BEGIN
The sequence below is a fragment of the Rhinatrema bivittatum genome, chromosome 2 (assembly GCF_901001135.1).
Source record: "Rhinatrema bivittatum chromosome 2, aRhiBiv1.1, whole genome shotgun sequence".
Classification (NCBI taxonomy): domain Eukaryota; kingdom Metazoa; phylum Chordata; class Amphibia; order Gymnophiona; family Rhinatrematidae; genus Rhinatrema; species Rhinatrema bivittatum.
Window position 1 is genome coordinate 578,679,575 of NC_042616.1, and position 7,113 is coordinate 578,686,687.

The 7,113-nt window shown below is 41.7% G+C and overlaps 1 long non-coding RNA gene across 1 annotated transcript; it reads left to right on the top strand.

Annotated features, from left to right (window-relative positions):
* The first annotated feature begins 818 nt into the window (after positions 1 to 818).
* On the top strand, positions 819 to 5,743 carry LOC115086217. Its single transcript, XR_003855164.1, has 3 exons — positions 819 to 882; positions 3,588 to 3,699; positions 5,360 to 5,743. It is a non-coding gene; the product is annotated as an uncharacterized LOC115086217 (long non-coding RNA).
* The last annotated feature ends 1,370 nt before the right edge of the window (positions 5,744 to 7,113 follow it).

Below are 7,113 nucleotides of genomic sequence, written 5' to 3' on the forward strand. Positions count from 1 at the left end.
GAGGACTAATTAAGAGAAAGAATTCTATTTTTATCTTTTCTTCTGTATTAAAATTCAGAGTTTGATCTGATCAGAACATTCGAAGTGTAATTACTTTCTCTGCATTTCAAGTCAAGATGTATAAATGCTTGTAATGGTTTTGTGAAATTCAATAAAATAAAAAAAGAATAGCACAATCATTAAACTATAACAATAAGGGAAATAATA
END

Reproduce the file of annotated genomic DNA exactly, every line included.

The sequence below is a fragment of the Rhinatrema bivittatum genome, chromosome 2 (assembly GCF_901001135.1).
Source record: "Rhinatrema bivittatum chromosome 2, aRhiBiv1.1, whole genome shotgun sequence".
Classification (NCBI taxonomy): domain Eukaryota; kingdom Metazoa; phylum Chordata; class Amphibia; order Gymnophiona; family Rhinatrematidae; genus Rhinatrema; species Rhinatrema bivittatum.
Window position 1 is genome coordinate 578,679,575 of NC_042616.1, and position 7,113 is coordinate 578,686,687.

The 7,113-nt window shown below is 41.7% G+C and overlaps 1 long non-coding RNA gene across 1 annotated transcript; it reads left to right on the top strand.

Annotated features, from left to right (window-relative positions):
* The first annotated feature begins 818 nt into the window (after positions 1 to 818).
* On the top strand, positions 819 to 5,743 carry LOC115086217. Its single transcript, XR_003855164.1, has 3 exons — positions 819 to 882; positions 3,588 to 3,699; positions 5,360 to 5,743. It is a non-coding gene; the product is annotated as an uncharacterized LOC115086217 (long non-coding RNA).
* The last annotated feature ends 1,370 nt before the right edge of the window (positions 5,744 to 7,113 follow it).

Below are 7,113 nucleotides of genomic sequence, written 5' to 3' on the forward strand. Positions count from 1 at the left end.
GAGGACTAATTAAGAGAAAGAATTCTATTTTTATCTTTTCTTCTGTATTAAAATTCAGAGTTTGATCTGATCAGAACATTCGAAGTGTAATTACTTTCTCTGCATTTCAAGTCAAGATGTATAAATGCTTGTAATGGTTTTGTGAAATTCAATAAAATAAAAAAAGAATAGCACAATCATTAAACTATAACAATAAGGGAAATAATA